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  • Kavya Seth

Play Shin Megami Tensei

In honor of National Video Game Day (July 8), I'll be introducing my favorite video game franchise ever: Shin Megami Tensei.

Shin Megami Tensei is a massive and long-running franchise, with 11 mainline series games and 37 spinoff games. The first game came out in 1987, making this year the franchise's 30 year anniversary. That's a full decade longer than Pokemon, who celebrated its 20 year anniversary last year. The franchise can indeed be described as a more adult version of Pokemon-- same turn-based mechanics, same concept of summoning creatures to fight for you-- but darker and much more difficult.

Boxart for Shin Megami Tensei IV

Boxart for Shin Megami Tensei IV

The first games were called Megami Tensei I and II and named after the light novels of the same name name by Aya Nishitani. Megami Tensei means “Goddess Reincarnation” and refers to the heroine of the story, who is (spoilers!) a reincarnation of the Japanese goddess Inazami. After the first two Megami Tensei games, the series was rebranded as Shin Megami Tensei (New Goddess Reincarnation) because it no longer followed the plot of Nishitani’s novels and instead used storylines created by ATLUS. (The graphic celebrates the 25th anniversary because it’s celebrating the anniversary of the first SMT game, not MegaTen.)

Just like every game franchise, certain unique thematic and gameplay elements are common between games:

Post-Apocalyptic Setting: Almost every SMT game takes place in a post-apocalyptic Tokyo ravaged by demons, with a heavy cyberpunk theme. The original Megami Tensei was actually the first turn-based RPG with a modern setting, revolutionizing a genre that is almost exclusively medieval fantasy.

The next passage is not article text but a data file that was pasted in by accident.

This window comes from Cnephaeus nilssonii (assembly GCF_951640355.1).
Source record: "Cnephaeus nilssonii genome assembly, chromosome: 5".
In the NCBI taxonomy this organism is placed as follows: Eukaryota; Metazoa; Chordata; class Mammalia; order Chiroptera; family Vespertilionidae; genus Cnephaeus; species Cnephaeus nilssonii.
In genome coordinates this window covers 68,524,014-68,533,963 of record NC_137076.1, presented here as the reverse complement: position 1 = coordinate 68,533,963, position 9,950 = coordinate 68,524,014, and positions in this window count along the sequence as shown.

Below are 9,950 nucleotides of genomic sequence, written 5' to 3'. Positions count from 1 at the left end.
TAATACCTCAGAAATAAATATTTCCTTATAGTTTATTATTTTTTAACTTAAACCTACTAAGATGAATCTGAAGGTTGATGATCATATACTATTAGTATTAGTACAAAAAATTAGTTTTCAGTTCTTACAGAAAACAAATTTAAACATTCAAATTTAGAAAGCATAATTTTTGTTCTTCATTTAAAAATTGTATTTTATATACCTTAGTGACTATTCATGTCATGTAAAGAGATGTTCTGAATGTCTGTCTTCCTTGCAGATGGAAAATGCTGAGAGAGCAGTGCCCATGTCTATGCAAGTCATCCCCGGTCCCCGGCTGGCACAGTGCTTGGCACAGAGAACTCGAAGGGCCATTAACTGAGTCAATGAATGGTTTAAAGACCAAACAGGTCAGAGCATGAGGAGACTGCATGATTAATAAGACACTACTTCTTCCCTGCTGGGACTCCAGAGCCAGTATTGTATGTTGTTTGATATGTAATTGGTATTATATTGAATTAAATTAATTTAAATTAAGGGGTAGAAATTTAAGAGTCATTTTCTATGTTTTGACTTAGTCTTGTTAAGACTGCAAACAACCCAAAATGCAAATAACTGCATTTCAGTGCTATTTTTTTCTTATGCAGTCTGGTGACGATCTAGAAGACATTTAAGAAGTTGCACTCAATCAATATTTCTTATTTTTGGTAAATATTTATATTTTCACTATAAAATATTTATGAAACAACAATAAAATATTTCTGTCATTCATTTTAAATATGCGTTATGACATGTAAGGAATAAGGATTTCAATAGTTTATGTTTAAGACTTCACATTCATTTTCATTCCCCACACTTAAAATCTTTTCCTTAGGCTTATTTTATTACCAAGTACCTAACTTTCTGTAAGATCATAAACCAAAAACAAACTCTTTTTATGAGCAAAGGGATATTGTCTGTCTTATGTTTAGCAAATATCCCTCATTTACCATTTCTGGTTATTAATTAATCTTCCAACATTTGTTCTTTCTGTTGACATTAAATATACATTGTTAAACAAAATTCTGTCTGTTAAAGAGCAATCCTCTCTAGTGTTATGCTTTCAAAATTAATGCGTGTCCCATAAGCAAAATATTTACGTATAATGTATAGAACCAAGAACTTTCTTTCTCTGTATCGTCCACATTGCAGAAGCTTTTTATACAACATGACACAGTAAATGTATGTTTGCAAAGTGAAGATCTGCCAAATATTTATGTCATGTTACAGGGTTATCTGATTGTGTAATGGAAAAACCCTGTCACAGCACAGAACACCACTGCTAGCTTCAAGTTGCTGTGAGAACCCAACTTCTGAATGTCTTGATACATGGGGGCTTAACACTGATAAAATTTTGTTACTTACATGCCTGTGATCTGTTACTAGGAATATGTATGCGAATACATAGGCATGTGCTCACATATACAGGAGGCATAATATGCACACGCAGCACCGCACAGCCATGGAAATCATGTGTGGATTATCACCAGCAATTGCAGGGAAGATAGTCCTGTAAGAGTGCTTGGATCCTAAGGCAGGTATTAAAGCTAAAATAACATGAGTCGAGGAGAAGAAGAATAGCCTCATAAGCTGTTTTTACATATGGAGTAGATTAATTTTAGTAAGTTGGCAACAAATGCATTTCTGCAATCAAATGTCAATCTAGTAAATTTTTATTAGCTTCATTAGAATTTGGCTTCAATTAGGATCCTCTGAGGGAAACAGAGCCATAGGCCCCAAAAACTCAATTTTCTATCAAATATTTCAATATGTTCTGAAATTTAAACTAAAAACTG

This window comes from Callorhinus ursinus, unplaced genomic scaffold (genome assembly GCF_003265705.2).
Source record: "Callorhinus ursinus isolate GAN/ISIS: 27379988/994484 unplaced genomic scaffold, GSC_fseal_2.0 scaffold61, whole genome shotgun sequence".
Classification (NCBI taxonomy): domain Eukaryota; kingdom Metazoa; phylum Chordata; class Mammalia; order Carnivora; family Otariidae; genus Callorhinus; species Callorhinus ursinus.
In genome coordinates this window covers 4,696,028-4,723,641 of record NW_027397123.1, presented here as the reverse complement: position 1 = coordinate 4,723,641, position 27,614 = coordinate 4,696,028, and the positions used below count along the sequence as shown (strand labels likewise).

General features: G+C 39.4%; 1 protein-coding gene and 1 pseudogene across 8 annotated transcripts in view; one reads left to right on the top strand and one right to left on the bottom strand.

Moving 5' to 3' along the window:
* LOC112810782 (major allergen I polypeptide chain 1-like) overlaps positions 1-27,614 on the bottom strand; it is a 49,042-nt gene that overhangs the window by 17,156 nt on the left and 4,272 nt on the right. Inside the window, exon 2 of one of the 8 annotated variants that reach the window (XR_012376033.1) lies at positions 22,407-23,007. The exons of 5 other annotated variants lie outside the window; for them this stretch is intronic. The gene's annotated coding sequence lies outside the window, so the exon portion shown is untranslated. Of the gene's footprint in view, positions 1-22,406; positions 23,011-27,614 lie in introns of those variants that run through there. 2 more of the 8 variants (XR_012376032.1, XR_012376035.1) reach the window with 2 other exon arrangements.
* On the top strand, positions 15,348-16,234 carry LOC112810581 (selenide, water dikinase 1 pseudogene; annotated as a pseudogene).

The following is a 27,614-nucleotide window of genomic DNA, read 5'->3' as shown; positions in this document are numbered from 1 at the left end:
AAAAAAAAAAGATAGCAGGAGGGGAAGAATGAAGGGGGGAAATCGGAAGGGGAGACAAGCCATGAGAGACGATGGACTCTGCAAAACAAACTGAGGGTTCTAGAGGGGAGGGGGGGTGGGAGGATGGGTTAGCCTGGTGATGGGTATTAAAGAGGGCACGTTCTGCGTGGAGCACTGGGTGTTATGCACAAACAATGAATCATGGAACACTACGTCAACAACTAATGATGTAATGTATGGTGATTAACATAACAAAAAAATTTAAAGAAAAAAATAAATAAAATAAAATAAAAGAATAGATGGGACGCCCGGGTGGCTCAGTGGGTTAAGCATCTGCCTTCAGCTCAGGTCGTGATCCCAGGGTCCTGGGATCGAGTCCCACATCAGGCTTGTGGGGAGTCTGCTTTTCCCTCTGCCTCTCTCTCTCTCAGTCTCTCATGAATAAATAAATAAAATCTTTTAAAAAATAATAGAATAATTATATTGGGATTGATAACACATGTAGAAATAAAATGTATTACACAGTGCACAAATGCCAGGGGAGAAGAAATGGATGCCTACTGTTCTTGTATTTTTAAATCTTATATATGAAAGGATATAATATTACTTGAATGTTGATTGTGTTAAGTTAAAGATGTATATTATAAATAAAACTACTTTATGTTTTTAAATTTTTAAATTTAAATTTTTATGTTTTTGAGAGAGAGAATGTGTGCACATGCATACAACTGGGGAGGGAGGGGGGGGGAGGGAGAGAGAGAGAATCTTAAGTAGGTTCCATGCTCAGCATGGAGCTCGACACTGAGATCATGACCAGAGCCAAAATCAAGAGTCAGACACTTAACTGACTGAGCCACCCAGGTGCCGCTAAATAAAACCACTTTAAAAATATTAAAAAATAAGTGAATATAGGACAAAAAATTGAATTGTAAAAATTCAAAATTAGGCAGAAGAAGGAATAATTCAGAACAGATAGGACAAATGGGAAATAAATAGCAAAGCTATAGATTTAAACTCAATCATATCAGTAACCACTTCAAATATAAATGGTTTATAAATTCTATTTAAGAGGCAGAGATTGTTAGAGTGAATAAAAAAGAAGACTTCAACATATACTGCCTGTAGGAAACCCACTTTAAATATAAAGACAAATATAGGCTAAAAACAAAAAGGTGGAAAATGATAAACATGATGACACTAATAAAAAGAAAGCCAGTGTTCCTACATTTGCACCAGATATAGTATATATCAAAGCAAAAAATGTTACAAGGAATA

Negotiation: You don’t just throw a Pokeball at demons you want in your party. You actually have to talk to and negotiate with them to get them to join you. While it can be incredibly annoying (if I had 10 Macca for every time a demon ran off with my stuff or almost killed me trying to get them recruited…) it also lends a sense of personality and completely subverts the usual monotony of mon-based games.

Fusion: SMT was the franchise to popularize the “diminishing returns” anti-grinding system, adding to the game’s difficulty. As a result, keeping the same team for the entire game is unfeasible. In order to continuously have a powerful team, old demons must regularly be fused into new, more powerful demons. This opens up many new avenues for strategy and adds a unique complexity to the game.

Multiple Endings: A core part of the game’s storyline is the battle between order and anarchy. The protagonist is a blank slate that can pick either side, or choose the middle path.Throughout the game you will be presented with choices that will shift your alignment towards either law or chaos. Unlike most games, SMT’s best endings come from choosing neutrality- but it’s also the hardest ending to get.

New Game+: The game encourages replay value by adding bonus content to the game the next time you play it. Extra quests, hidden events, and exclusive demons are all examples. Since many demons are alignment-based, it may take up to four cycles to get 100% completion.

Getting Into the Series:

SMT games are renowned for their difficulty. They’re often described as “the Dark Souls of JRPGs”. As a result, they aren’t very kind to beginners… but that doesn’t mean it’s impossible. If you are just starting out, I’d recommend with the last game in the series: Shin Megami Tensei IV: Apocalypse. It’s for the 3DS, and is considerably less difficult than any of its predecessors, especially with the free DLC for an easier difficulty setting. It is prohibitively expensive on the eShop ($50? For a 3DS game? Seriously, ATLUS?) But physical copies are much more reasonably priced and can be ordered on Amazon or at a local store like Gamestop.



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